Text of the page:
Greetings gardeners! The month of May is believed to have been named for the Greek goddess of spring and growth, Maia, who was the mother of Hermes, the god’s winged messenger. How appropriate, as we celebrate Mother’s Day this month, and May is an ideal spring month to get out in the yard or garden to be able to enjoy all summer long. It’s never too late to find your green thumb.
- Plant: If you have not yet put in your vegetable garden, do so now. Many vegetables can be grown in containers and most herbs happily thrive in them. Just buy some organic potting soil and delve in. Gardening is an experiment, an adventure, and with herbs and veggies, it’s especially fun and rewarding.
- Weed: Weeds steal both water and nutrients from the plants that you are growing. Be sure to give plants a fighting chance by clearing away any weeks—easiest after a light rain.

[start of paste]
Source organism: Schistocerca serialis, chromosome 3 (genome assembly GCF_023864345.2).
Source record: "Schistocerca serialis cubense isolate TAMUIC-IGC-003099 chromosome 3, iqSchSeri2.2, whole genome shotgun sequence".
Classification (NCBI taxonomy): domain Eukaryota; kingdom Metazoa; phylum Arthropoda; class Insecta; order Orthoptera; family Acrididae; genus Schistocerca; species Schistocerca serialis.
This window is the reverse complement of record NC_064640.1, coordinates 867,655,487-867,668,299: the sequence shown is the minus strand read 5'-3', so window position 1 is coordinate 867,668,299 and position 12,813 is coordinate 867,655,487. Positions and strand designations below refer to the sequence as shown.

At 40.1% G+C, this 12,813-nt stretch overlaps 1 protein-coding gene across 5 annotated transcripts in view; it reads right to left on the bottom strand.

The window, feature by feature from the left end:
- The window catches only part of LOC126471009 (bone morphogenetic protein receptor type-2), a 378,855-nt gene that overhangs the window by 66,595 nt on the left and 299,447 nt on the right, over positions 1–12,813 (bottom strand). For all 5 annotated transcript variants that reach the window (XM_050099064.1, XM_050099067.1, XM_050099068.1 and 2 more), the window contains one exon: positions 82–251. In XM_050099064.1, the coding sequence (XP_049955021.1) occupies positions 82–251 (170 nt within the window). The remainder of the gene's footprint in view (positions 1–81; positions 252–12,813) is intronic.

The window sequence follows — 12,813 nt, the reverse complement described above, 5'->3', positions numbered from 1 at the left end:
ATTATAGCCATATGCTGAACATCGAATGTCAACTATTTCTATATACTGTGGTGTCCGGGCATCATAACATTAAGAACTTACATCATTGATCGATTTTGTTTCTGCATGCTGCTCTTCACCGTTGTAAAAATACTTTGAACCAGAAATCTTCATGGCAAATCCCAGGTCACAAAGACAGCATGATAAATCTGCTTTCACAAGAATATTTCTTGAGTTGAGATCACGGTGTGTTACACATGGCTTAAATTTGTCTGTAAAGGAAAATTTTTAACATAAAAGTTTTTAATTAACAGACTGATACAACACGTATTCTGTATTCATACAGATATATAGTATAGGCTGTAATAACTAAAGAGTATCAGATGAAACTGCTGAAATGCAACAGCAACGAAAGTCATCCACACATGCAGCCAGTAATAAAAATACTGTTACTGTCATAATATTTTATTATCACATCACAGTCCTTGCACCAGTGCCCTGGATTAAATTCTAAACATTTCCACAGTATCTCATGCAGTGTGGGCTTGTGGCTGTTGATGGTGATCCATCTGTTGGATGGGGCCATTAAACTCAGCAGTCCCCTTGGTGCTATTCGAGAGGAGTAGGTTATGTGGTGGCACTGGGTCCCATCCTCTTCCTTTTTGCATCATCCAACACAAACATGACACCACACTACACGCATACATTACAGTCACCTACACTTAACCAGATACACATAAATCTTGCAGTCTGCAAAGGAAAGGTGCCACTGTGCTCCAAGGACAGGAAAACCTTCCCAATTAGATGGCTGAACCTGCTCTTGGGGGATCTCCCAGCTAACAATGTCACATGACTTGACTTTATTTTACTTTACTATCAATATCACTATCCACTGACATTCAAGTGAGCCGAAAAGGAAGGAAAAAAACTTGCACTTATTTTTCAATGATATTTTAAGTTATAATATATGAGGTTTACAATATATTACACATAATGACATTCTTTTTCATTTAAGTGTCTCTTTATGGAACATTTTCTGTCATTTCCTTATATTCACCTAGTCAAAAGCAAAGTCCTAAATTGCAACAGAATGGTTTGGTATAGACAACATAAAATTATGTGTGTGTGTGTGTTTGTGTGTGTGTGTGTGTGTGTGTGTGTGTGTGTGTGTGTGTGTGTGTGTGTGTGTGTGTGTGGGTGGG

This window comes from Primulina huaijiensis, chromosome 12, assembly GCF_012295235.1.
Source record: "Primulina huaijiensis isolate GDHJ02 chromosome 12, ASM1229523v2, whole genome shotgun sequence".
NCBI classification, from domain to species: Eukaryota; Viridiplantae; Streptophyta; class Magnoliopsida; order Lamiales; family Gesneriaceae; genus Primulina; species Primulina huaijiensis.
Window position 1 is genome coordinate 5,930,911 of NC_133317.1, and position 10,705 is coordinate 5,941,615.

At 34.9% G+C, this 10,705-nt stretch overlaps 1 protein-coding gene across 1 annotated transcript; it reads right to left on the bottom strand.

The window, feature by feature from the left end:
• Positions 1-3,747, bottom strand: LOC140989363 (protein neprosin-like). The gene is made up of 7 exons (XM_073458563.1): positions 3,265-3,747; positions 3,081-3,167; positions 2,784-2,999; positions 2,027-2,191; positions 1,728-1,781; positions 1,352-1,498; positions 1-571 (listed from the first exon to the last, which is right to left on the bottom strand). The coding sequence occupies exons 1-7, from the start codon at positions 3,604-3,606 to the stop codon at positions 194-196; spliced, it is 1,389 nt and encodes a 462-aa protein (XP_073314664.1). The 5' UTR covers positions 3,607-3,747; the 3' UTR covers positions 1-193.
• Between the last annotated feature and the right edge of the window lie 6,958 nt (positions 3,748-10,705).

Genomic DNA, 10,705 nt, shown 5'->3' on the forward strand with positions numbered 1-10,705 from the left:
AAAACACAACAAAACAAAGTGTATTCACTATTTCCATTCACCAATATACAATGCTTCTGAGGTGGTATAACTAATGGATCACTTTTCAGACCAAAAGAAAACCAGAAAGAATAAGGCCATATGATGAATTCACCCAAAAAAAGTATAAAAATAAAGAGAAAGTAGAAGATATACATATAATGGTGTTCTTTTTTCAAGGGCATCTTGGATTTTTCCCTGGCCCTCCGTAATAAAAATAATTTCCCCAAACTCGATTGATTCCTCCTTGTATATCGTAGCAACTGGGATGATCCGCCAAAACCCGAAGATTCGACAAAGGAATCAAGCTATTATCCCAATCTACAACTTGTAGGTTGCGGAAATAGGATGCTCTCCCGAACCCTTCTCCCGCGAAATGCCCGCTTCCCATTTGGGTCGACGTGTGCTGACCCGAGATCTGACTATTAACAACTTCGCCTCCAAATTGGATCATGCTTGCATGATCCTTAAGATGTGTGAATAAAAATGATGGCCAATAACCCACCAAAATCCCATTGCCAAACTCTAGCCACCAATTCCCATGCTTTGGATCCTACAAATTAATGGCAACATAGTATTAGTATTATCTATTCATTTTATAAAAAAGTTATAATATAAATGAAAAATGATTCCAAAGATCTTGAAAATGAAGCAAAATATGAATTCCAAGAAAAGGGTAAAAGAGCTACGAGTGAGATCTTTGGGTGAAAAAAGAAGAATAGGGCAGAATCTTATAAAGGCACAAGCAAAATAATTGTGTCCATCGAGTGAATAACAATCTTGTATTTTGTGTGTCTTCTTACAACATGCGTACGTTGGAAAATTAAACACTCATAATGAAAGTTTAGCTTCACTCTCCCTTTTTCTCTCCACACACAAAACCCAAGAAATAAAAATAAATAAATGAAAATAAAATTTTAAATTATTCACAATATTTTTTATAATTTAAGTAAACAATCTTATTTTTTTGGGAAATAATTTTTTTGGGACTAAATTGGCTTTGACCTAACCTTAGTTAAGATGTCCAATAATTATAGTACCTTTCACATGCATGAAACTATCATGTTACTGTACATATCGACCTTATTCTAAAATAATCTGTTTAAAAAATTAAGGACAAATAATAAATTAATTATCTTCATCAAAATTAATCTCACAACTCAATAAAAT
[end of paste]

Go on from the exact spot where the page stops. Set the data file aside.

- Mulch: Now is a good time to mulch your garden in preparation for the (hopefully) warm and dry months ahead. Mulch conserves water, keeps soil temperatures even, an prevents weeds from germinating. It also improves the organic content and texture of soil.
- Abate mosquitoes: Make sure that there is no standing water lurking around your garden or yard. This is a breeding ground for mosquitoes.
- Stevia Sweet Herb: This herb has become popular in recent years as a sugar substitute, marketed as Truvia. Stevia is simple to grow, and its calorie free. A couple of leaves in tea or coffee will sweeten it the same as sugar would. This herb is great for diabetics too. In winter months, Stevia will do better indoors.
- Cutting garden: If you enjoy fresh flowers in your home, sew some seeds of perennials and annuals for a cutting garden. Choose flowers of different heights that will bloom at different times, so you always have something to pick.
- Lemon grass: If you enjoy Indian and Asian cooking, lemon grass is a great addition to your garden. The leave can also be used to make tea and it has a fragrant, intoxicating scent.
- Carrots: Besides the fiber and vitamins packed into carrots, the lacy foliage is a wonderful addition to a garden or container and carrots grow easily from seeds.
See you in the garden!